A study published in JAMA Open Network found evidence for a positive net benefit from an individualized treatment strategy (ITE) deciding which septic shock patients to treat with corticosteroids. Furthermore, the treatment strategy was based on the estimated individual treatment effect as derived from machine learning.

Individual patient data from 4 trials on steroid supplementation in adults with septic shock were used as training cohort to model the ITE using a machine learning approach. In total, 2548 participants with a mean age of 66 (IQR, 55-76) years of whom 1656 (65.0%) were men, were included.

Among this cohort, 515 patients received only hydrocortisone, 1009 received a combination of hydrocortisone plus fludrocortisone, and 1024 received either no treatment or placebo. On day 1, the median Simplified Acute Physiology (SAPS II) and Sepsis-related Organ Failure Assessment (SOFA) scores were 55 (IQR, 42-69) and 11 (IQR, 9-13), respectively.

Corticosteroids, either hydrocortisone or hydrocortisone plus fludrocortisone, decreased risk of 90-day mortality compared with placebo or usual care; the crude pooled relative risk (RR) of 0.89 (95% CI, 0.83-0.96; P =.004) and absolute risk reduction (ARR) of 5.11% (95% CI, 1.50-8.72). When based on SAPS II, the mean estimated probability of death in the overall sample was 55.0% (95% CI, 53.8-56.1). The area under the curve (AUC) for SAPS II was 0.64 (DeLong 95% CI, 0.62-0.67).


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Based on the optimal individual model, mean estimated probability of death was 47.7% (95% CI, 46.8-47.8) in the overall sample. The estimated ARR using the optimal individual model was 2.90% (95% CI, 2.79-3.01) and the AUC based on a validation cohort of 75 patients was 0.77 (95% CI, 0.59-0.92).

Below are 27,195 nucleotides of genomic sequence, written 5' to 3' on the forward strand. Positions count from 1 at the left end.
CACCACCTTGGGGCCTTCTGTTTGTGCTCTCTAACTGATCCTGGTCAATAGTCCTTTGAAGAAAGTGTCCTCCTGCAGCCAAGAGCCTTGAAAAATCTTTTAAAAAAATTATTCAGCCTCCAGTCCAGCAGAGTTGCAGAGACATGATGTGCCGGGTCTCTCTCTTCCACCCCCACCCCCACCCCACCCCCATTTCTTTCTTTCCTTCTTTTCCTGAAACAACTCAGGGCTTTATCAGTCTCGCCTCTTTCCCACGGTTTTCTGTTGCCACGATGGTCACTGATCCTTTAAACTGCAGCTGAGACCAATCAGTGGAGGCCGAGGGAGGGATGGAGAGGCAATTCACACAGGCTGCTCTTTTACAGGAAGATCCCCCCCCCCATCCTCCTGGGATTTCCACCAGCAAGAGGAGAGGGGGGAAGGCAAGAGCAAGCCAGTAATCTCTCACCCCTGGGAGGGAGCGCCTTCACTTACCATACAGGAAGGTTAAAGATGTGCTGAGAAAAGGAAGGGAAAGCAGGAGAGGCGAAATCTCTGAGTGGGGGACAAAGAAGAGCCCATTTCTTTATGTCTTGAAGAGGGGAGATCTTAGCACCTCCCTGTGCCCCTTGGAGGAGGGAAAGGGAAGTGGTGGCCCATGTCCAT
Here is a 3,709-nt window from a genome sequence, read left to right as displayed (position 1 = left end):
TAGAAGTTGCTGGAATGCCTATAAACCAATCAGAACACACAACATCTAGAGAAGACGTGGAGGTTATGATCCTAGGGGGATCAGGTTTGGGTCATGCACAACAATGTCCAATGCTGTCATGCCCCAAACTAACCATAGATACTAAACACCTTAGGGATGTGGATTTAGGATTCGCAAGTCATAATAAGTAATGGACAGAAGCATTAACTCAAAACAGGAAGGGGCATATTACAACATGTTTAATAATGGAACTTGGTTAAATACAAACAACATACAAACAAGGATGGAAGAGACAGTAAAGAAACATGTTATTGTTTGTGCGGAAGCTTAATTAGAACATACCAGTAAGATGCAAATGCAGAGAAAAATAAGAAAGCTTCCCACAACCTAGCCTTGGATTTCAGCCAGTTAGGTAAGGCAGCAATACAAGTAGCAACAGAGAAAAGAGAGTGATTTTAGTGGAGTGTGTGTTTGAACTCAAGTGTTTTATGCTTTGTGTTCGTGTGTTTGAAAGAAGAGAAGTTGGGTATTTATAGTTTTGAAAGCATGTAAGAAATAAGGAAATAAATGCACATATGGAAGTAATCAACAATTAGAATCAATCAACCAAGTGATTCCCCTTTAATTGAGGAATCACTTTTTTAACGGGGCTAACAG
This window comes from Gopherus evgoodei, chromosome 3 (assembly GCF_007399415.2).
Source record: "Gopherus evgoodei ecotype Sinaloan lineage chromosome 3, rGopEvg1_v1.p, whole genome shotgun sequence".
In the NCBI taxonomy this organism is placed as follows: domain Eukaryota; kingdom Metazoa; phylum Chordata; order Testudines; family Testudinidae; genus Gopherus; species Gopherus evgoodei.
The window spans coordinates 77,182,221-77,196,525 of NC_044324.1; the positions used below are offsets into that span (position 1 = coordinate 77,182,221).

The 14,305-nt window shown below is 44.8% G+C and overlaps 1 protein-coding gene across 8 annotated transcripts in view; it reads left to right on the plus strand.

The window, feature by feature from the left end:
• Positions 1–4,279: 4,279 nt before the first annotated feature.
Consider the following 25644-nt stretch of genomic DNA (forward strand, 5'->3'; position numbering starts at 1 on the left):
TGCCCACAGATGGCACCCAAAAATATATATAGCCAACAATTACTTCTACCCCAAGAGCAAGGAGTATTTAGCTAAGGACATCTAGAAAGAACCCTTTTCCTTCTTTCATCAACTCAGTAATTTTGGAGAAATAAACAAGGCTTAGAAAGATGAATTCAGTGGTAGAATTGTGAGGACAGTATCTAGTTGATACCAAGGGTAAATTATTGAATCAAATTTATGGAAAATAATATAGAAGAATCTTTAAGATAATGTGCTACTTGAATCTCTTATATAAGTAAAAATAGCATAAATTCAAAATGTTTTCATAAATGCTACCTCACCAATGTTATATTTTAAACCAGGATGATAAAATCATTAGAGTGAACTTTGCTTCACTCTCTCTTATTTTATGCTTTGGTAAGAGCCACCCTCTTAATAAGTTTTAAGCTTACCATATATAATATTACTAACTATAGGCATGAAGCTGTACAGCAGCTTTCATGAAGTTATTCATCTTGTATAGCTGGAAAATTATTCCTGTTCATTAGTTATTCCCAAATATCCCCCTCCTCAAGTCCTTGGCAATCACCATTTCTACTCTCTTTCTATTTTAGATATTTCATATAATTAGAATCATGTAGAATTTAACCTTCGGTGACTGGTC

The net benefit of treating all patients with hydrocortisone or hydrocortisone with fludrocortisone was positive for any number willing to treat (NWT) greater than 25.

With an NWT of 25, the net benefit for the treat all with hydrocortisone strategy was 0.01; -0.01 for the treat all with hydrocortisone and fludrocortisone; 0.06 for treat by SAPS I; and 0.31 for the optimal individual strategy. For a smaller NWT, the net benefit of SAPS II and the optimal individual model converge to 0, but the individual model was consistently superior.

The results may not be generalizable because the data were constrained by the inclusion criteria of the studies used, said investigators. Also, although SAPS II was used as an alternative to the optimal individual model, it was developed to estimate hospital mortality and not the primary outcome of 90-day mortality.

Investigators added that in order to refine the ITE, an appropriate NWT accounting for frequency and severity of adverse effects is needed, and the decision tree generated to illustrate the use of the ITE should be interpreted with caution.

Based on these findings, investigators concluded, “that an individualized estimation-based treatment strategy to decide which patients with septic shock to treat with corticosteroids and which corticosteroid regimen to administer yielded positive net benefit regardless of potential corticosteroid-associated adverse effects.” However, this result needs to be further validated in prospective studies, said investigators.

Reference

Pirracchio R, Hubbard A, Sprung CL, Chevret S, Annane D; Rapid Recognition of Corticosteroid Resistant or Sensitive Sepsis (RECORDS) Collaborators. Assessment of machine learning to estimate the individual treatment effect of corticosteroids in septic shock. JAMA Netw Open. 2020;3(12):e2029050. doi:10.1001/jamanetworkopen.2020.29050